Imagine you’re a 27-year-old man whose life has been forever changed after a car accident left you with a spinal cord injury.
If you choose to remain in your home, there will need to be some modifications made — entry ramps added, hallways widened, showers made for wheelchair accessibility — so you can navigate daily life in a wheelchair.
At this point, you might Google a good local contractor to redesign your living space, which is what one of Thrive for Life LLC’s Maui-based clients did recently to give him greater autonomy in his bathroom.
“It was all ADA-compliant; the measurements were perfect; the grab bars were where they should be,” explains Catia Garell ’01, MA ’02, Thrive for Life co-owner. “But it was a good example of needing the clinical skills of an occupational therapist because the contractor didn’t take into account his bowel and bladder program.”
Garell explains that the client often felt lightheaded after using the bathroom and needed to have his legs elevated while showering — something the contractor didn’t know and the client didn’t think to share. The contractor had built the shower without enough space for the client’s legs to be elevated.
“We had to go back in and redo the entire job,” she says. “It was a good example of where our clinical background and medical skills can truly support function.”
“Clients often come back to us and say it’s been a life-changing experience for them, and that it’s improved their quality of life.”
Home modifications made with the expertise of an occupational therapist is the business of USC Chan alumni Garell and Damian Sempio ’01, who in 2011 started Thrive for Life LLC, which serves the entire state of Hawaii.
“The two fields of construction and health care are polar opposites,” Sempio explains. “You have ‘Contractor Joe’ coming in with his hammer, ready to knock down walls, not necessarily thinking about the specific occupational therapy needs of the client.”
Through Thrive for Life, Garell and Sempio have helped individuals ranging from medically fragile children to young adults who’ve suffered catastrophic accidents to elderly individuals, all of whom need guidance through the process of home modification.
The small business’ goal is “to simply modify your home environment so you and your loved ones can comfortably ‘age in place’ for the rest of their lives,” according to its website, thriveforlife.com.
The process starts with an assessment, where Garell and Sempio meet the clients and their caregivers. They look at the client’s medical history, take measurements and assess the client’s daily tasks, specifically focusing on areas where they might face barriers.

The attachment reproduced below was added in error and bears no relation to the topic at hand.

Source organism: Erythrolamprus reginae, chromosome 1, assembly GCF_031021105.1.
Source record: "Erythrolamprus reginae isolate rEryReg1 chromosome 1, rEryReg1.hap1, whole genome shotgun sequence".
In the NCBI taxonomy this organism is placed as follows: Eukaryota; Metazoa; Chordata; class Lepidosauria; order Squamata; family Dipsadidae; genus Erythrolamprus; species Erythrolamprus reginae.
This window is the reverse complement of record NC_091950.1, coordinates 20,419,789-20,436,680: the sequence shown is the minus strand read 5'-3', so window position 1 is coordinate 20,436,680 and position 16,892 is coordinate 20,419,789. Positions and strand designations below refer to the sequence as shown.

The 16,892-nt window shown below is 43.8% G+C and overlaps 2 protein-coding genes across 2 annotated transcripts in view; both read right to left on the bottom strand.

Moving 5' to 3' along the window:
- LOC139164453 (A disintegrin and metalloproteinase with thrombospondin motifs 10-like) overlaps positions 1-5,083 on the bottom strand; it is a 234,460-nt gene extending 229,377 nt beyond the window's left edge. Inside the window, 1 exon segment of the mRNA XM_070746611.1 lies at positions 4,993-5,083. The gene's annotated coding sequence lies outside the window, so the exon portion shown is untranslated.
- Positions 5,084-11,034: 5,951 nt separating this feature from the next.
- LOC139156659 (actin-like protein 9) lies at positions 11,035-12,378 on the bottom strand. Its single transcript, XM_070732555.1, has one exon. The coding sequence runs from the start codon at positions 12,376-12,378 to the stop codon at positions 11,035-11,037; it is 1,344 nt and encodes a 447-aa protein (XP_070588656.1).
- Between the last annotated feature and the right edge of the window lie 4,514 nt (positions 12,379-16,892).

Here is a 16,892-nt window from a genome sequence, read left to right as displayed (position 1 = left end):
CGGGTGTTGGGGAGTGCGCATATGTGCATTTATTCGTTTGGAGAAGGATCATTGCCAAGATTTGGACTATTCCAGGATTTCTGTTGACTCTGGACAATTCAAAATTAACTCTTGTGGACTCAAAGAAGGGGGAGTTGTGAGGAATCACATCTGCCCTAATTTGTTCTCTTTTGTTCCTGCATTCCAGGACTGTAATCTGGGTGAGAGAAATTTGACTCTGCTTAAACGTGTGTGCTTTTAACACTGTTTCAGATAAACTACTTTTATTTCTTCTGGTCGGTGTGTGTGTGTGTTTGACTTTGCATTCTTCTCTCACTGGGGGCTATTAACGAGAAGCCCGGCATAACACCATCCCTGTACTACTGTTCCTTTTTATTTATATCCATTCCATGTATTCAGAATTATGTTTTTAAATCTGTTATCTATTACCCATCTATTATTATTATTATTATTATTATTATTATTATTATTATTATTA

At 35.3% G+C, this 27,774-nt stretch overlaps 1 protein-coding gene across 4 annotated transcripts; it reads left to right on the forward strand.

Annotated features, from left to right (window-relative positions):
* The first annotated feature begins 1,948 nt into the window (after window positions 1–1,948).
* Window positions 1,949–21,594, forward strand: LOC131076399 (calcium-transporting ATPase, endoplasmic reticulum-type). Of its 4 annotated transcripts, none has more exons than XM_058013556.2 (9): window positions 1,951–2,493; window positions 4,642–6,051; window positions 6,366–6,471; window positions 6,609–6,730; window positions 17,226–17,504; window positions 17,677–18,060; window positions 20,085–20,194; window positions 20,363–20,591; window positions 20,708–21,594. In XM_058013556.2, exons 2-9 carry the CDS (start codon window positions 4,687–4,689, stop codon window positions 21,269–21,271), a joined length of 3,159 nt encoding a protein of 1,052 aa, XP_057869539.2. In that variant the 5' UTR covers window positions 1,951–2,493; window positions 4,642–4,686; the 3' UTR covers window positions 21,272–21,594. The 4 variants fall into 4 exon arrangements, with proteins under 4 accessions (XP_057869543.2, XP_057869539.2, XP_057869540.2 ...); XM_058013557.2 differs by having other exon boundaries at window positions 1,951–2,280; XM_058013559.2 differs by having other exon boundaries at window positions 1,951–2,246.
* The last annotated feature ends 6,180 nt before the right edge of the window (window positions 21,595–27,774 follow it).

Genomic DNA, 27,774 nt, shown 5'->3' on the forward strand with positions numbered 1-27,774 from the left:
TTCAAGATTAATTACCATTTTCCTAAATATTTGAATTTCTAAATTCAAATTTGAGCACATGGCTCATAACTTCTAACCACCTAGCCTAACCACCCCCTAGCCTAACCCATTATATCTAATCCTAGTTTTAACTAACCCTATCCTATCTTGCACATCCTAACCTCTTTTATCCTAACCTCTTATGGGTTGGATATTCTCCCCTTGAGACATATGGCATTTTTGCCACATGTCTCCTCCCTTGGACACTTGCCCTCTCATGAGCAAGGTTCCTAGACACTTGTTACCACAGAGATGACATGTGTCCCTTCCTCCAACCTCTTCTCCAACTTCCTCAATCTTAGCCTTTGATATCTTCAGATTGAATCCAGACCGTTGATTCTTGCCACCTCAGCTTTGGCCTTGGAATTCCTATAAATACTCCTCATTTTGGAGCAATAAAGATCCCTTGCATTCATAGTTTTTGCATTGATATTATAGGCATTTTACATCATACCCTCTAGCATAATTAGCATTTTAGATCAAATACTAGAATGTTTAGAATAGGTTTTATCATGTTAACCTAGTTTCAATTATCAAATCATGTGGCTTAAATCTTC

While their clients range in age, one particular area of interest for Garell and Sempio is the elderly. With the U.S. census projecting the number of elderly in America to double by 2050 and the annual price of a nursing home in Hawaii exceeding $150,000, Garell and Sempio saw a need. They wanted to help ensure more elderly individuals could stay in their own homes instead of having to transition into assisted living environments.
Both Garell and Sempio have Certified Aging in Place Specialist designations as well as Executive Certifications in Home Modification from the USC Davis School of Gerontology.
Once the team — comprised of draftsmen, designers and contractors — has gathered the information needed, they detail a few construction concepts for the client and their family to choose from.
After a plan is selected, Garell and Sempio guide their clients through the process from collecting contractor bids to filing the appropriate paperwork for permits to conducting a comprehensive post-construction assessment where they watch their client in their new space.
“Clients often come back to us and say it’s been a life-changing experience for them, and that it’s improved their quality of life,” Garell says.
“There’s a sense of satisfaction in being able to design something that creates this huge smile and makes the families safer and the homes more accessible for everyone,” Sempio adds.
Client Profile: Ryan Cadirao
Bath time for Ryan Cadirao used to be a real challenge. A narrow bathroom door and cramped layout left his caregivers little choice but to lift the 15-year-old with mitochrondrial myopathy from his wheelchair, carry him inside and, while balancing on one foot, shut the door behind them with the other.
“It got to a point where carrying him became too difficult,” explains his mother Caroline Cadirao, who hired Thrive for Life to oversee home modifications to make the home more accessible.
“Damian and Cat’s understanding of our needs really made the process go smoothly.” As to whether Ryan, who’s not able to express himself verbally, likes the changes or not: “He’s never cared for baths anyway,” his mom says with a laugh. “But they put in this tilting mirror, and when we wheel him past, he just loves to smile at himself.”